Another day, another terrorist attack. Nice, France. A man reportedly shouting “Allahu Akbar” drove a truck through a crowd gathered to watch a Bastille Day fireworks show. Current news reports number the dead at 84, and over a hundred more injured. The driver has been identified as a Tunisian national who lived in Nice.

It is generally prudent to wait for facts to be gathered before making accusations and formulating responses, but there are times it’s safe to make educated guesses. While “credit” for this attack hasn’t been yet taken by a terrorist organization, all the hallmarks are there to indicate this is yet another episode of terrorism rooted in Radical Islam.

In the wake of the mass shooting in Orlando last month, President Obama demonstrated a continuing aversion to using the term “Radical Islam,” or acknowledging the attack’s ideological roots, preferring instead to work in conjunction with the press and liberal pundits to redirect the discussion and response at the Left’s favorite bogeymen.

This time around, the terrorist used a truck to murder. It’s going to be difficult this time around to redirect the dialogue about this attack at inanimate objects, and in this manner it’s similar to the Boston Marathon bombing. What did we get in the aftermath of that terrorist attack? A city-wide lockdown, and no substantial policy changes afterwards. They did something, as they always try to do after a high-profile event such as these. If the event can be used to leverage a hot-button issue, it will be. If not, some other high-visibility action will be taken. Any terrorist attack involving guns results in calls for more restrictions on gun rights. Those that don’t? After shoe bomber Richard Reid’s attempt, they decided we all have to remove our shoes at the airport.

What we don’t ever seem to see is a broad policy declaration. And, while it is still early, we also haven’t seen Obama actually name the enemy here. The initial White House statement is full of the usual platitudes, which is to be expected. When we look past those, we see a careful qualification of the incident:

what appears to be a horrific terrorist attack.

I can accept hedging the statement by using “appears to be,” but if they’re going to hedge, why not speak the most likely probability? Why not say:

what appears to be yet another attack rooted in Radical Islam?

Obama caught a lot of grief over his reluctance to name “Radical Islam” or “Islamic Terror” after the Orlando attack. He refused to give ground on that dispute, choosing instead to snipe back at those sniping at him.

Obama asked:

What exactly would using this label accomplish?

I will answer.

We are engaged in a fight with an enemy that is not pursuing “typical” goals of war. While most wars are fought over territory or control of territory, this war is rooted in the attempt to impose an ideology on others. Most wars end up with the victor either possessing or controlling new territory, or defeating a foe who sought to possess or control territory. Even proxy wars like Korea, Viet Nam and Kuwait involve a conflict about control. Yes, ISIS seeks to take control of territory, as have some other incarnations of Radical Islam. Yes, ISIS envisions a “caliphate,” which by traditional Islamic definitions includes all lands that were ever under islamic control, and would thus stretch from Spain to the Pacific. But, ISIS is pressing an ideology, one that the rest of the world is expected to submit to. That’s how people get radicalized into “home-grown” and “lone-wolf” terrorists. That’s what Radical Islam does. But, if our leaders won’t even say those words, how can we expect to fight it?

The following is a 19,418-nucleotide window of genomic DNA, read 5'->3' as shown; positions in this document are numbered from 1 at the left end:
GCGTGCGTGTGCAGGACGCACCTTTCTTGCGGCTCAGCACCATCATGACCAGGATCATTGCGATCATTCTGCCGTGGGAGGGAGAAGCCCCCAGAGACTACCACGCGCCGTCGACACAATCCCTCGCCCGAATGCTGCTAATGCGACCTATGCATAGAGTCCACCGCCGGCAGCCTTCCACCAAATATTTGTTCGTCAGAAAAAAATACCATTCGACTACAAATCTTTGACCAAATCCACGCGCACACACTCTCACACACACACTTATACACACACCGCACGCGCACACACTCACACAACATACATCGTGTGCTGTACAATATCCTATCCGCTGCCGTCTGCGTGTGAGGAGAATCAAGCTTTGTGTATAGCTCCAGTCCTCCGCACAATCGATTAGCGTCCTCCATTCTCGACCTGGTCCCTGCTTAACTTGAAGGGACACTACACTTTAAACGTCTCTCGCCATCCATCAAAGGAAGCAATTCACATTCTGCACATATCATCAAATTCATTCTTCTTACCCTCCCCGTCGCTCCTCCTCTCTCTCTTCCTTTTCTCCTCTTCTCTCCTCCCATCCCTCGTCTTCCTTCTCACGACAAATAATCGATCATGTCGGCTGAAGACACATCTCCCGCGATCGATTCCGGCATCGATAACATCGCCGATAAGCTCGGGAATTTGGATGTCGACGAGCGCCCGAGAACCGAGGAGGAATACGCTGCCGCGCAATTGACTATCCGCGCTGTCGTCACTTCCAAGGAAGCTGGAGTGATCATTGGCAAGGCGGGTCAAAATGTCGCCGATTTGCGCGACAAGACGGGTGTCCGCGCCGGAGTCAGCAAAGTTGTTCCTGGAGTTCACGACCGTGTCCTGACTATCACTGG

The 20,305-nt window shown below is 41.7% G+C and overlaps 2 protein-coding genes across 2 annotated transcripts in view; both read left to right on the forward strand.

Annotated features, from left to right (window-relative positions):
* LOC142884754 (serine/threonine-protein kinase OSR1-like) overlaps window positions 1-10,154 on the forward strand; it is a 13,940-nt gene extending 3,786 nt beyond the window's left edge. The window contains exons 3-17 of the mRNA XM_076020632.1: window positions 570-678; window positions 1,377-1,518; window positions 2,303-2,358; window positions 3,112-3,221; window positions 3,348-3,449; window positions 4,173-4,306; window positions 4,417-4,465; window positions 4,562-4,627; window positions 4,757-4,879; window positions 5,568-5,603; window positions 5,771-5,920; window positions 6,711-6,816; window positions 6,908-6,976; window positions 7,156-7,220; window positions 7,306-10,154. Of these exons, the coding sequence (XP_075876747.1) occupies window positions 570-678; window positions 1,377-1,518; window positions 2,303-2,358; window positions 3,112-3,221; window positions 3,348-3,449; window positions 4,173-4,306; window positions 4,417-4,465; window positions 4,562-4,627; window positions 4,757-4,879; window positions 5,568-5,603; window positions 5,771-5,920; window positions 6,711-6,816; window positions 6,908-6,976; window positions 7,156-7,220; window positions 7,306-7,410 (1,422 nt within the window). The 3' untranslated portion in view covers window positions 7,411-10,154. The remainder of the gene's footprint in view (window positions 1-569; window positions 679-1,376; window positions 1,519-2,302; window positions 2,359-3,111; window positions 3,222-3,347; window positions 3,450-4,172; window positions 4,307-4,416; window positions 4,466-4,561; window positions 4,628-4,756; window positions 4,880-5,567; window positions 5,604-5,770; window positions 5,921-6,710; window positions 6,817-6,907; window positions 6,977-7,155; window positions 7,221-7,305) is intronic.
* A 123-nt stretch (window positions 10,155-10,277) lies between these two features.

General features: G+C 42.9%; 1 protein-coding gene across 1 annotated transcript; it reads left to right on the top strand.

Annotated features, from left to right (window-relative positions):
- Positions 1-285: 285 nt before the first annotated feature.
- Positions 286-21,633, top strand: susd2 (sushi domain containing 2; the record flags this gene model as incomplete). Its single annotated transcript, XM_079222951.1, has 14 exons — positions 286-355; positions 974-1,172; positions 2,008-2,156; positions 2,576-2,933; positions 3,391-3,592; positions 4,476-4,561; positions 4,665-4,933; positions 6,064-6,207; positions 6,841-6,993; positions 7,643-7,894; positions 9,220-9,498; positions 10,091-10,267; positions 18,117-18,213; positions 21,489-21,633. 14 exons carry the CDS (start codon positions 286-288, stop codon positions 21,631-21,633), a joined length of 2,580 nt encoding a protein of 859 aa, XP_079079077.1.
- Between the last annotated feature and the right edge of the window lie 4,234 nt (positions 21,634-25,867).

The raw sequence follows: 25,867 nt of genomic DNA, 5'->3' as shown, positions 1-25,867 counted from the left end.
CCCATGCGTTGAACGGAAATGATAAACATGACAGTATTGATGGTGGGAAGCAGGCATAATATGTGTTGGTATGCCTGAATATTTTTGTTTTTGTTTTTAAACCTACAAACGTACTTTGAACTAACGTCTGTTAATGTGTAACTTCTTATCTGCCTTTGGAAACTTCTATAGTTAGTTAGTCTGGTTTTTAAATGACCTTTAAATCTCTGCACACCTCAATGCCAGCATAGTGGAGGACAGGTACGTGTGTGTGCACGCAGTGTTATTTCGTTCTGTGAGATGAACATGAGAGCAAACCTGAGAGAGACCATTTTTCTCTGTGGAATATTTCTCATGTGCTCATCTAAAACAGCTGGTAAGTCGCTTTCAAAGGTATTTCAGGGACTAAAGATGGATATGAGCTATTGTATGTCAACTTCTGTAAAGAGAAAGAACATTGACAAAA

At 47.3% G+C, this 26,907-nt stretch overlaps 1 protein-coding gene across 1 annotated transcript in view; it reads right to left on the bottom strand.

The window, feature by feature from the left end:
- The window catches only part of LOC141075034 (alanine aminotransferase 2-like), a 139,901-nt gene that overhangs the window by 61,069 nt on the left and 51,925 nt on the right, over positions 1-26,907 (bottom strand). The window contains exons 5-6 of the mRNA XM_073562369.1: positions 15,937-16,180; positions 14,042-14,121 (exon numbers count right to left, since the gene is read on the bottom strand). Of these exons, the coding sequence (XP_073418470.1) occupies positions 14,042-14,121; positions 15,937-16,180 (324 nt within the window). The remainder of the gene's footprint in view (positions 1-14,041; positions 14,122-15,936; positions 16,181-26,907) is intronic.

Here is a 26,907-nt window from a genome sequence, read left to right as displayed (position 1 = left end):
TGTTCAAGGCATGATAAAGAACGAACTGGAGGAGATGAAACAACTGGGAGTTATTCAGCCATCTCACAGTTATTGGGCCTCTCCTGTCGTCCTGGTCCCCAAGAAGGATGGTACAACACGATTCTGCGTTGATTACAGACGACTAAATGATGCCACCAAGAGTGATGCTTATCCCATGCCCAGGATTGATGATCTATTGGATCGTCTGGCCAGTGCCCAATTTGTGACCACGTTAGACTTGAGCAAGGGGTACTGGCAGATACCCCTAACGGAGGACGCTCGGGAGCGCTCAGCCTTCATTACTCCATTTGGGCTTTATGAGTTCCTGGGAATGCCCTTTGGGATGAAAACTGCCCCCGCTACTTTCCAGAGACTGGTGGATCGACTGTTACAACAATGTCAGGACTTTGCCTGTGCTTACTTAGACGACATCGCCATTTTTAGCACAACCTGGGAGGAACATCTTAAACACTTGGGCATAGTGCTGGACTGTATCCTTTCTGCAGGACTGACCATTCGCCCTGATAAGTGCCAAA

The bedrock foundation of our society is individual liberty. We are “the land of the free,” and among the rights the government is tasked to protect is the right to believe and worship as one wishes. That right, that religious freedom, is (supposed to be) inviolate, but like all other rights, it is bounded. My rights do not give me license to violate your rights. Just as you cannot demand I alter my religious beliefs because of your own beliefs, I cannot demand that you alter your behavior because of my religious beliefs.

That is exactly what Radical Islam demands, though. It is why Radical Islam does not fit into any free society, and if we are to fend off its attacks on our land, our fellows, and our society, we must name it, we must vociferously refute its teachings as incompatible with Western society, and we must not defer to its demands.

That, Mr. President, is what “using this label” would accomplish. Unfortunately, our President and our progressives have decided that offending Muslims who don’t embrace Radical Islam is of greater importance than addressing this virulence that has killed so many both at home and abroad. This reluctance to offend is so strong that it has subordinated the Left’s traditional protection of other identity groups.

Hundreds of dead people seem to carry less importance than some people’s feelings. Yes, yes, I’ve heard the arguments that naming that which must not be named may put innocents at risk, but what of all the dead innocents? Perhaps, if our leaders called the beast by its name, and stood firm against the message of the beast, some of them might still be alive.

Peter Venetoklis

About Peter Venetoklis

I am twice-retired, a former rocket engineer and a former small business owner. At the very least, it makes for interesting party conversation. I'm also a life-long libertarian, I engage in an expanse of entertainments, and I squabble for sport.

Nowadays, I spend a good bit of my time arguing politics and editing this website.

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